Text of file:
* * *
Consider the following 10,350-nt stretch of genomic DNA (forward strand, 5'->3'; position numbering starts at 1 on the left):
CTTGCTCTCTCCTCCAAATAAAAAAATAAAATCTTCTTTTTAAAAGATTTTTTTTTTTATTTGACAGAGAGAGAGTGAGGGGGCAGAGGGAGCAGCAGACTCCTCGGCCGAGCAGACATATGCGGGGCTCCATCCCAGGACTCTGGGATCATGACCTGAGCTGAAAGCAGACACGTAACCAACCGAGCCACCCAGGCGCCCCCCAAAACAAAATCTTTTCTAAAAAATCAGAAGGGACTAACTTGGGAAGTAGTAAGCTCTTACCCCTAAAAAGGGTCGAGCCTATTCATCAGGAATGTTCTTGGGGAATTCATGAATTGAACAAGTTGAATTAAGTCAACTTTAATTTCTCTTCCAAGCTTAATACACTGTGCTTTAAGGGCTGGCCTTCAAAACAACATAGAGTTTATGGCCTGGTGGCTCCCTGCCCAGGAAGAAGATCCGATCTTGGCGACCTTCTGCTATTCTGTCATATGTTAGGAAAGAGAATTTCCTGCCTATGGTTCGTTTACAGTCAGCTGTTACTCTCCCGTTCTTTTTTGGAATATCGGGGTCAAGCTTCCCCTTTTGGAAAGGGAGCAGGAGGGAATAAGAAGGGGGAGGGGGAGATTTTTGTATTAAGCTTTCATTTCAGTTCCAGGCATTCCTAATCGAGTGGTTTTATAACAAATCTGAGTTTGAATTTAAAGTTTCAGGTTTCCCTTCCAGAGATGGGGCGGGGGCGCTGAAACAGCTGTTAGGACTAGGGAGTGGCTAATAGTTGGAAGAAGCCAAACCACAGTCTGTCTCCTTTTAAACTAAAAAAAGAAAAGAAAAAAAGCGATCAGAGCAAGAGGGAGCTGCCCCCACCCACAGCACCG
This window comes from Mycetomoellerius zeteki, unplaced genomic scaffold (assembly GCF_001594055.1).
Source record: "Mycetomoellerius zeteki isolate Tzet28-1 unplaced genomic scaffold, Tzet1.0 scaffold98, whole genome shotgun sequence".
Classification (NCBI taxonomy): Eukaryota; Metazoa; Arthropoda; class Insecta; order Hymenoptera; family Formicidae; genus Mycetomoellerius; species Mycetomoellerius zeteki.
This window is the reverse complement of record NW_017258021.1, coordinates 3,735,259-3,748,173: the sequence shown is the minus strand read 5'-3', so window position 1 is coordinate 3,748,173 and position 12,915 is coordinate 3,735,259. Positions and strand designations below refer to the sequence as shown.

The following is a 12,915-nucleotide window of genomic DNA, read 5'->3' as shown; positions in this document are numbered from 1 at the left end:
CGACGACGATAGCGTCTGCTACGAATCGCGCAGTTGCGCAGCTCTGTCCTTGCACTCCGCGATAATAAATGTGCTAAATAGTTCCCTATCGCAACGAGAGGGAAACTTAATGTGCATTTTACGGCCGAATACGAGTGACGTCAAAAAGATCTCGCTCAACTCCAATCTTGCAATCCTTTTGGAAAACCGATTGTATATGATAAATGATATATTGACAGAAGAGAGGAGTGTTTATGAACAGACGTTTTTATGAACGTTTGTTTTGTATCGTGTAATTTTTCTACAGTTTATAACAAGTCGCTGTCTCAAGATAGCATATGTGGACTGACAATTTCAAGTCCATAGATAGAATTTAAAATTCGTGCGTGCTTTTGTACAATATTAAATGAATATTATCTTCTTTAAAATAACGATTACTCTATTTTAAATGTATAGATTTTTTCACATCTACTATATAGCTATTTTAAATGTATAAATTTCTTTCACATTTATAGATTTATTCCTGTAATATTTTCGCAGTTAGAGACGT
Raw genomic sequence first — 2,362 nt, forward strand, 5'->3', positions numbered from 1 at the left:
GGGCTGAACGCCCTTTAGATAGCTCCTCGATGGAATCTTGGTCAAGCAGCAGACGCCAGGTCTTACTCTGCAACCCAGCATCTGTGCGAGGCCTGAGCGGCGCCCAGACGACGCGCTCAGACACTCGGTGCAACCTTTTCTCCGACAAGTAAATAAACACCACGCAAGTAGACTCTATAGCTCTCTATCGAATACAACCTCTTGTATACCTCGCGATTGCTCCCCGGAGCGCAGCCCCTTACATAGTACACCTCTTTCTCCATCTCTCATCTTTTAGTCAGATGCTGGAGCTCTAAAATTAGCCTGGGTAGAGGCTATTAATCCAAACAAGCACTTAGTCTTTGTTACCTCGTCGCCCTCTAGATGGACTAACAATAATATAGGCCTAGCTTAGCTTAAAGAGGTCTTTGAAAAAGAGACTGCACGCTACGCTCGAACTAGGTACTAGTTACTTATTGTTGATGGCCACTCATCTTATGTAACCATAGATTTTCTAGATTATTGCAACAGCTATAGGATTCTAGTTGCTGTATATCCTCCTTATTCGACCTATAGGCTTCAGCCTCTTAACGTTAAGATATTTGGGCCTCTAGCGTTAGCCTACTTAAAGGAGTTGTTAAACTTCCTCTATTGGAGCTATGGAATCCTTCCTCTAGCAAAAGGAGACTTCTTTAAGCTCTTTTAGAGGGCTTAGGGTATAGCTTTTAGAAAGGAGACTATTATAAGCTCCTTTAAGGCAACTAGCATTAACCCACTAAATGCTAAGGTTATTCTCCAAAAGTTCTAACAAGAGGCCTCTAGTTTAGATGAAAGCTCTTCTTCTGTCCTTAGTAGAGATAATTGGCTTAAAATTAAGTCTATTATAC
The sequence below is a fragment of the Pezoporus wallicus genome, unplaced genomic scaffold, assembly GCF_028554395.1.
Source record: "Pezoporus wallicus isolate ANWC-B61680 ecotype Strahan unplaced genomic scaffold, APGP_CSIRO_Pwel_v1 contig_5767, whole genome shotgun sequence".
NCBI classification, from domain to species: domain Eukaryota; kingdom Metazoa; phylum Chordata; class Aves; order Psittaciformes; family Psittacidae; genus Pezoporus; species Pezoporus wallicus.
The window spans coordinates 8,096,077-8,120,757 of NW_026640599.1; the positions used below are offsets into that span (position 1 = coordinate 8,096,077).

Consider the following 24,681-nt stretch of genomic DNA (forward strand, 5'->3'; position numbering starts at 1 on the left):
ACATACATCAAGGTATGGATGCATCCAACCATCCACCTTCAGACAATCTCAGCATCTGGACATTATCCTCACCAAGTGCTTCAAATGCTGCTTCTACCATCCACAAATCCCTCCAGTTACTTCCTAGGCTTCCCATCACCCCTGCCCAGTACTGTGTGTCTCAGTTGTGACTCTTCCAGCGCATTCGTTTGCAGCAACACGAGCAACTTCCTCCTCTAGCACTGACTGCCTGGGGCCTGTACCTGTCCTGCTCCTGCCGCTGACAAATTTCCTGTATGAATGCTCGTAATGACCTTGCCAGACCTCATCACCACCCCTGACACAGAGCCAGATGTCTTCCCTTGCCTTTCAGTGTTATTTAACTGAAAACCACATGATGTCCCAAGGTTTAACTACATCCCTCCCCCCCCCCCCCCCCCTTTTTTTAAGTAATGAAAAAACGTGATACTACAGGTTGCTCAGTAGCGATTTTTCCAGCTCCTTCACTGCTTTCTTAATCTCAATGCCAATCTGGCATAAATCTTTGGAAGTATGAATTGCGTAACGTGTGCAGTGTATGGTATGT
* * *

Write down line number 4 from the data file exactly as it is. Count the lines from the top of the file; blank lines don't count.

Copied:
Source record: "Mycetomoellerius zeteki isolate Tzet28-1 unplaced genomic scaffold, Tzet1.0 scaffold98, whole genome shotgun sequence".